I asked my kids this question. They had no idea what I was talking about. I tried to explain more. They still couldn’t fathom what the big deal was, why kids wouldn’t want to talk to their parents. I took that as a compliment, thank you very much!
We’ve always wanted to set up a precedent in our home of talking. For a couple of introverts, this had to be worked at and incredibly intentional. I’ve learned that I truly am an introvert at heart. I like quiet. I like home. Did I mention I like quiet? Of course I love getting out and having fun and chatting it up with my besties but I can only do it for so long before I need time to recharge. Even vacation with my family is trying. And I love them! But 3 days in I need silence. I need a walk by myself or a few hours with a book in a coffee shop, just me.
So my natural tendency is quiet. In the vehicle, quiet. Snuggling with them in bed, quiet. It really took teaching myself how to talk to them and they in turn have learned to talk back.
I think the most important thing is that we set up time to talk in our days. The kids don’t know we do this, it’s just a natural part of our days, but its there. We have a 15 minute drive to school and back each day. That’s 30 minutes where we are stuck within a meter of each other! Perfect talk time. Besides, there’s nowhere else they can be at that point so they aren’t eagerly trying to get away on you!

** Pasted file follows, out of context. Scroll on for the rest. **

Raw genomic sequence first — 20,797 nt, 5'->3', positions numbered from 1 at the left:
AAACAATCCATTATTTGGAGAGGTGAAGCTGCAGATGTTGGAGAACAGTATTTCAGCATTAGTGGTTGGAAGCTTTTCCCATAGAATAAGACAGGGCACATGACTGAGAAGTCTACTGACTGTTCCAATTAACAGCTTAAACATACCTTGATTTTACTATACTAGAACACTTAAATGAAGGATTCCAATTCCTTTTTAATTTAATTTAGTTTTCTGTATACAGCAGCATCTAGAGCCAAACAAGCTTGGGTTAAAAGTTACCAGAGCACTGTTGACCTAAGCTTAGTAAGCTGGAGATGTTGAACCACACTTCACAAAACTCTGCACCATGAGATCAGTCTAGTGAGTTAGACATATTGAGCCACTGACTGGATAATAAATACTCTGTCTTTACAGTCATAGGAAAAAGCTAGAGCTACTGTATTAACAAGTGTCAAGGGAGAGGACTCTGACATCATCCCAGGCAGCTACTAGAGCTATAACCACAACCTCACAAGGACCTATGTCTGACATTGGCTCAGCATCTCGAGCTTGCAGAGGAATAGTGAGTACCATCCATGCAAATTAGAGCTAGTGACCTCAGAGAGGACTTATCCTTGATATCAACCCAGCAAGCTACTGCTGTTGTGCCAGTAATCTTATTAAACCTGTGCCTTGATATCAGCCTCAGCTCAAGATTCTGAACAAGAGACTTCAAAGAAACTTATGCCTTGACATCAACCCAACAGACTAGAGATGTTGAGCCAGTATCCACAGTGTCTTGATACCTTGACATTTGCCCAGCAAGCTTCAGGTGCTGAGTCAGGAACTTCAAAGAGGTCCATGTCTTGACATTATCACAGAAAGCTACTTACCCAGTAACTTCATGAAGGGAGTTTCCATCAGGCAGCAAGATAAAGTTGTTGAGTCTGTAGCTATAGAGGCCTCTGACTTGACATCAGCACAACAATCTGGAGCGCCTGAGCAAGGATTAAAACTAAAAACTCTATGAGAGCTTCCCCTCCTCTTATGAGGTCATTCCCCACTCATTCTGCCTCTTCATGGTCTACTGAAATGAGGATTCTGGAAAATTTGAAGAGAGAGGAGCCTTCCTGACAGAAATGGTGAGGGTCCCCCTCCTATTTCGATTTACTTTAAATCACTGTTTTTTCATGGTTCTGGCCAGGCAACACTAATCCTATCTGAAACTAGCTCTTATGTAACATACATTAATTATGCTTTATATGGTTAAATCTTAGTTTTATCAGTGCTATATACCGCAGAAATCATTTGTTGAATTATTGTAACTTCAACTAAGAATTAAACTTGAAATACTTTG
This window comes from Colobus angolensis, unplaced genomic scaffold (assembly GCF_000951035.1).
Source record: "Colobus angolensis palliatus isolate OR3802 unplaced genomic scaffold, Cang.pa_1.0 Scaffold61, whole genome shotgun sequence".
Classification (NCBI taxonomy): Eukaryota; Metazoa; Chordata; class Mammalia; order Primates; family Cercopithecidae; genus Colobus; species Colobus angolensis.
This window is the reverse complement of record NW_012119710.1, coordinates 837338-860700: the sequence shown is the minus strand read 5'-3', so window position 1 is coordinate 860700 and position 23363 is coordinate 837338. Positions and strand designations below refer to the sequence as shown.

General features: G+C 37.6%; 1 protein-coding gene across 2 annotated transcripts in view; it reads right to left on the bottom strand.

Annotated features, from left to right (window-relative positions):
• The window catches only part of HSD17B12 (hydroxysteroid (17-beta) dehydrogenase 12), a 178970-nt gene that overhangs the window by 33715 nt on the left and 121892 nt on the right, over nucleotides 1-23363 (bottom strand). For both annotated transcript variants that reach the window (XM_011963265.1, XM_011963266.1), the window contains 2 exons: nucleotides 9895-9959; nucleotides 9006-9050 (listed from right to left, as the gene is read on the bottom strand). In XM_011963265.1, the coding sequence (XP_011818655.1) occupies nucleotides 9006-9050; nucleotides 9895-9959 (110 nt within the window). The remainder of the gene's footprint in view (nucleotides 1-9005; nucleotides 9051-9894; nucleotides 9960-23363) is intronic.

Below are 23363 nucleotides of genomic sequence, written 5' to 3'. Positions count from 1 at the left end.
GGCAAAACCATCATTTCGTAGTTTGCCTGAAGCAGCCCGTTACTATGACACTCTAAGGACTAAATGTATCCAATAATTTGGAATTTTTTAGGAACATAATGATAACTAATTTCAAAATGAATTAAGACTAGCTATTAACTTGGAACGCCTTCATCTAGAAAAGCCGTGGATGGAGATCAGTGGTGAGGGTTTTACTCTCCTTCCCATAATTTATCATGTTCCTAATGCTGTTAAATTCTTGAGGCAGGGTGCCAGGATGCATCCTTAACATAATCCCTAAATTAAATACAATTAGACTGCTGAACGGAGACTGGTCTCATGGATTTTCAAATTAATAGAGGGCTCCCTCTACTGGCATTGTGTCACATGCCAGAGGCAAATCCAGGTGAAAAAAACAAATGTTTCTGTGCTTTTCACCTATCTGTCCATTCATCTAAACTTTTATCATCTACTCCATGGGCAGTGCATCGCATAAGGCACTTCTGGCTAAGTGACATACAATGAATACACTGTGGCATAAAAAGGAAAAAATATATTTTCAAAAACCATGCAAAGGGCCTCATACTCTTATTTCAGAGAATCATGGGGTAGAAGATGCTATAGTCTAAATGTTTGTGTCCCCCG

My husband also does this with the boys at bed time. Because I see them from morning until night and he sees them for a half hour at best on week days he is the one who puts them to sleep. Now of course, my boys are 13, 11 and 9 so they don’t actually need putting to sleep but we do it anyways. It’s time where they are all cozy, again, they’ve got nowhere else to be and the longer they can get daddy to talk – the later they get to stay up!
So they all cozy up in one bedroom and they talk. He reads whatever part of the bible they happen to be working through, they talk about things that they need prayer for or can be thankful for and inevitably this leads them to talking about their day.